The judicial trend to find blockage or refusal of visitation an illegal violation of human rights is expanding

I sourced the following decisions from the Free Visitation Class Action’s complaint and added things like case numbers. I will follow this post with the full text of each decision.

The right of visitation between parents and children is a fundamental human right for both parents and children, which has been recognized in the following Japanese court decisions.

  1. S39/1964 (ie) 10192 (Decided on 12/14/1964 in the Tokyo Family Court)
    “The right to meet and interact with a dependent child shall not be restricted or taken away unless it is detrimental to the welfare of the dependent child.”
  2. S42/1967 (RA) 382 (Decided on 8/14/1967 at the Tokyo High Court)
    “The right of a parent who has not assumed parental authority to have visitation with his or her child is a natural right obviously recognized as a result of the status relationship between the parent and child.”
  3. S43/1968 (ie) 807 (Decided at the Osaka High Court on 5/28/1968)
    While using the expression “the right of visiting and interacting” the court stated that this is a right that parents inherently have.
  4. H5/1993 (ie) 433 (Decided at the Osaka Family Court on 12/22/1993)
    “Every child shall be respected as an individual and, as a useful member of a peaceful and civilized nation, shall be guaranteed the fundamental human right to seek the perfection of his or her personality and the sound development of mind and body (Article 26, Paragraph 1 of the Constitution; Article 1 of the Fundamental Law of Education). In other words, it must not be overlooked that the child is not only an object of parental rights under the Civil Code, but is also a subject of rights under the Constitution.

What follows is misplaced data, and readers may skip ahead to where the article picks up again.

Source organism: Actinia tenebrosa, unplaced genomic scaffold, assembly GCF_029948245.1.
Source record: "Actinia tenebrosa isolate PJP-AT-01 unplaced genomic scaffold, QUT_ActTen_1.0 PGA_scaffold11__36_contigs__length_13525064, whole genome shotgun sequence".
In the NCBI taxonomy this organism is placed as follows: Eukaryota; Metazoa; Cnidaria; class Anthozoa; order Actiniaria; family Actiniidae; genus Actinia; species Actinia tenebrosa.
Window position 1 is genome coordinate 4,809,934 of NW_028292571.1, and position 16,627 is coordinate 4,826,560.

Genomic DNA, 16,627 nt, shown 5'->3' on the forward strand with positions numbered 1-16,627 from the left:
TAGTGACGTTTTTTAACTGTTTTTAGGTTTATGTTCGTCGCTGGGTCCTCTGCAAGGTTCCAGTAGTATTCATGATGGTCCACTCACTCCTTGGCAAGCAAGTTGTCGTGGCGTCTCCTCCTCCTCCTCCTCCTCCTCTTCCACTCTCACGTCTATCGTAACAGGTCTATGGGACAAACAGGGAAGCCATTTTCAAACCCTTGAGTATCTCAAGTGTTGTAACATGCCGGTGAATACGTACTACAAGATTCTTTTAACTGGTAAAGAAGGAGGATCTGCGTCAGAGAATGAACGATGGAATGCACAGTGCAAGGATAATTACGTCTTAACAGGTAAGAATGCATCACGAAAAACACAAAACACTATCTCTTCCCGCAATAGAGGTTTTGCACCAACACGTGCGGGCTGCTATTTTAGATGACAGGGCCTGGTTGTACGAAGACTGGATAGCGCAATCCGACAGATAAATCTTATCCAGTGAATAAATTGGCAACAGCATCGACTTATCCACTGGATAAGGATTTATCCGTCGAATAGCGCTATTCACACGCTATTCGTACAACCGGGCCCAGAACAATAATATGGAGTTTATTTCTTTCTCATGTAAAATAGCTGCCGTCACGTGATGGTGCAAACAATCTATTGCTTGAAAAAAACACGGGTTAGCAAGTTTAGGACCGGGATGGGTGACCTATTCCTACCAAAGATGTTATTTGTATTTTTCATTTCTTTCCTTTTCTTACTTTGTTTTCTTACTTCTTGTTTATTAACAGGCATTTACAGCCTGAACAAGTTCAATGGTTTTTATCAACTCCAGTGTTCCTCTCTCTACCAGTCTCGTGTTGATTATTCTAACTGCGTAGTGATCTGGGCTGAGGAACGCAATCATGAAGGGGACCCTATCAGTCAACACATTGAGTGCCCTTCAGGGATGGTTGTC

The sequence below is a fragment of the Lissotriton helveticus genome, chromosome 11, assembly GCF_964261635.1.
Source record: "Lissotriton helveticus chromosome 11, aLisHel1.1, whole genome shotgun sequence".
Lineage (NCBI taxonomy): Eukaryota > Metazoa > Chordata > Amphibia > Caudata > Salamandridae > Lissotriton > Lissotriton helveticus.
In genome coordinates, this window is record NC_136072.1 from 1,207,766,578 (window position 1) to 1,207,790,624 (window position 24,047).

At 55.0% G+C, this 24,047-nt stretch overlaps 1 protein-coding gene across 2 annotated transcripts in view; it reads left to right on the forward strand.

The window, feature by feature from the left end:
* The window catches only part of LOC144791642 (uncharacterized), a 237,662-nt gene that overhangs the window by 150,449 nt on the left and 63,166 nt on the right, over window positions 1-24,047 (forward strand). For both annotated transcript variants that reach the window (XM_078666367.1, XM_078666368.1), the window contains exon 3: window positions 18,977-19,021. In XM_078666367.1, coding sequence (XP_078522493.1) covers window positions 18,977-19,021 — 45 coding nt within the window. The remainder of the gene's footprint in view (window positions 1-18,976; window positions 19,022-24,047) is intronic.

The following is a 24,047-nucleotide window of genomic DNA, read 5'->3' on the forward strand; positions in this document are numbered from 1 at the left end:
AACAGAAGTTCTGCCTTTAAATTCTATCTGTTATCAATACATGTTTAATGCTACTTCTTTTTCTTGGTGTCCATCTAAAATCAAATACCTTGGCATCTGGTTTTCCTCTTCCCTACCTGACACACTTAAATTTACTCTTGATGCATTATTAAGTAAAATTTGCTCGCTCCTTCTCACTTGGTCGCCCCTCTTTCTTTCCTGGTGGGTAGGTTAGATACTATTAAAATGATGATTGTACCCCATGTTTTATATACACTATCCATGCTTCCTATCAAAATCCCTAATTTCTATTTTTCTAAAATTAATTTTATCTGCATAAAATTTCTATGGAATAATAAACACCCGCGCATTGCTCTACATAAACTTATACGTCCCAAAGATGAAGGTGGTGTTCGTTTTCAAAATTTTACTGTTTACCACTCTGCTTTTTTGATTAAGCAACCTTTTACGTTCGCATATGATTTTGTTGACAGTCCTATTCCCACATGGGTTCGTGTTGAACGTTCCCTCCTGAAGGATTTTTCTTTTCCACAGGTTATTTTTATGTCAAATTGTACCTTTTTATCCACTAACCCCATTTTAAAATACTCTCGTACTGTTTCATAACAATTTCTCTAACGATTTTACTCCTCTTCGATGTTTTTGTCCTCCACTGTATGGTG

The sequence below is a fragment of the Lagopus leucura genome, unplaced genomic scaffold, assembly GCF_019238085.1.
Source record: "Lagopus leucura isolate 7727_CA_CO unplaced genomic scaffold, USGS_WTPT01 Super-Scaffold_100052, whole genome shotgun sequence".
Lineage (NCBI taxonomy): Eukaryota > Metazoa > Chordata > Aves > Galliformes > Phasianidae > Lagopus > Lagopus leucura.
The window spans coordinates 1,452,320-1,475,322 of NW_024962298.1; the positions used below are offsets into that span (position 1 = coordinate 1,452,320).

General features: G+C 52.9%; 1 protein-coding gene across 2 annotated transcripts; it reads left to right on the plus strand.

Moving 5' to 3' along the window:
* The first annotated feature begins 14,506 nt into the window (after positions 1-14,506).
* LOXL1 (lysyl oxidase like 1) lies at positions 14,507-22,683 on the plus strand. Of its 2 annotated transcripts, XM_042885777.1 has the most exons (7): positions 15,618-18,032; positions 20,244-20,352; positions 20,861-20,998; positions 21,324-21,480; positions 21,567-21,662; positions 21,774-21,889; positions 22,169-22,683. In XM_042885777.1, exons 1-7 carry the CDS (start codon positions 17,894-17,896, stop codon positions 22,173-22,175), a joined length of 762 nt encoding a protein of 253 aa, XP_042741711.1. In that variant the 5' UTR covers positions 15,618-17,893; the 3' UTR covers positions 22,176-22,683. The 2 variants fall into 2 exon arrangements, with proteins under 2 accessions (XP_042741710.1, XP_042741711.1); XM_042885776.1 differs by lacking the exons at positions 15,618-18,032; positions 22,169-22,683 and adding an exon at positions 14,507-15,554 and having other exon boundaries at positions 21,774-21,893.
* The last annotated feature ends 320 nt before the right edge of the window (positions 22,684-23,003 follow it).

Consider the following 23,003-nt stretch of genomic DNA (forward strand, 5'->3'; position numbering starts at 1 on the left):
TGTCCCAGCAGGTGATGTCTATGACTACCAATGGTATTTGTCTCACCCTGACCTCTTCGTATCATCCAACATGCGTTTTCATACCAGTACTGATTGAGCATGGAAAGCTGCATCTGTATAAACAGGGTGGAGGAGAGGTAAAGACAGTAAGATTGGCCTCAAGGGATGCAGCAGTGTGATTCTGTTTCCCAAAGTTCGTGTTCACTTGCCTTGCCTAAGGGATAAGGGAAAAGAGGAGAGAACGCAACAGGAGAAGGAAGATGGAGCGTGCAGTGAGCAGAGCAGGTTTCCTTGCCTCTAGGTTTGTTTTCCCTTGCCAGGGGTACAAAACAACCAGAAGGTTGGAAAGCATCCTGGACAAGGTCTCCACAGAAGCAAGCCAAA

In light of this spirit, the nature of the right to visit and interact has the aspect of being a right granted to parents in order to fulfill their duty to take care of their children, but it should also have the nature of being a right of the child to seek the enjoyment of his or her parents' love and education, which is indispensable for the amicable development of his or her personality.”
  5. H10/1998 (WA) 548 (Decision of the Hamamatsu Branch of the Shizukoka District Court on 12/21/1999) Therefore, the right to visit and interact with the child is based on parental authority, which is a natural right that naturally arises from the status relationship between parent and child, and when this authority is suspended, it can be said to be constituted as a right related to custody, and should be recognized on the basis of parental love and for the welfare of the child.
  6. H25/2013 (RA) 1205 (Decision of the Tokyo High Court on July 3, 2013)
     The child can feel secure that he or she is loved by both parents through the smooth implementation of visitation with the parent who does not live together. Therefore, in order to recover the child’s sense of loss caused by separation due to marital discord and the unstable psychological situation caused by this, and to promote sound growth, it is reasonable to implement visitation unless there are special reasons to restrict visitation such as harming the welfare of the minor.
  7. H30/2018 (MO) 4031 (Yokohama District Court, July 20, 2018)
     The Yokohama District Court’s July 20, 2018 decision approving a provisional disposition prohibiting the obligee from interfering with the visitation of the parents in a nursing home by the eldest daughter and two younger daughters stated that “the obligor’s intentions have affected the conduct of the facility where the parents reside, and the obligee is currently unable to visit the parents. It can be said that the creditor is currently unable to visit her parents because the debtor’s intentions affect the conduct of the facility where her parents live. In this case, the court held that the creditor could not prevent the child from requesting to see his parents based on the “right of the child to see his parents” as one of the contents of moral rights.
  8. H30/2018 (WA) 14188 (Tokyo District Court decision of November 22, 2019)  In addition, the Tokyo District Court’s November 22, 2019 judgment issued a compensation order in case H30/2018 (MO) 4031 (number 7 above), in which the third daughter sought damages from the eldest daughter and the two second daughters who had obstructed her visitation with her parents, on the grounds that “the child’s simple desire to have visitation with her parents and the benefits of visitation are worthy of legal protection.

As is clear from these cases, the right of visitation between parents and their children is guaranteed as a “fundamental human right” under the Constitution of Japan, which is included in the personal rights and the right to pursue happiness guaranteed by Article 13 of the Constitution.

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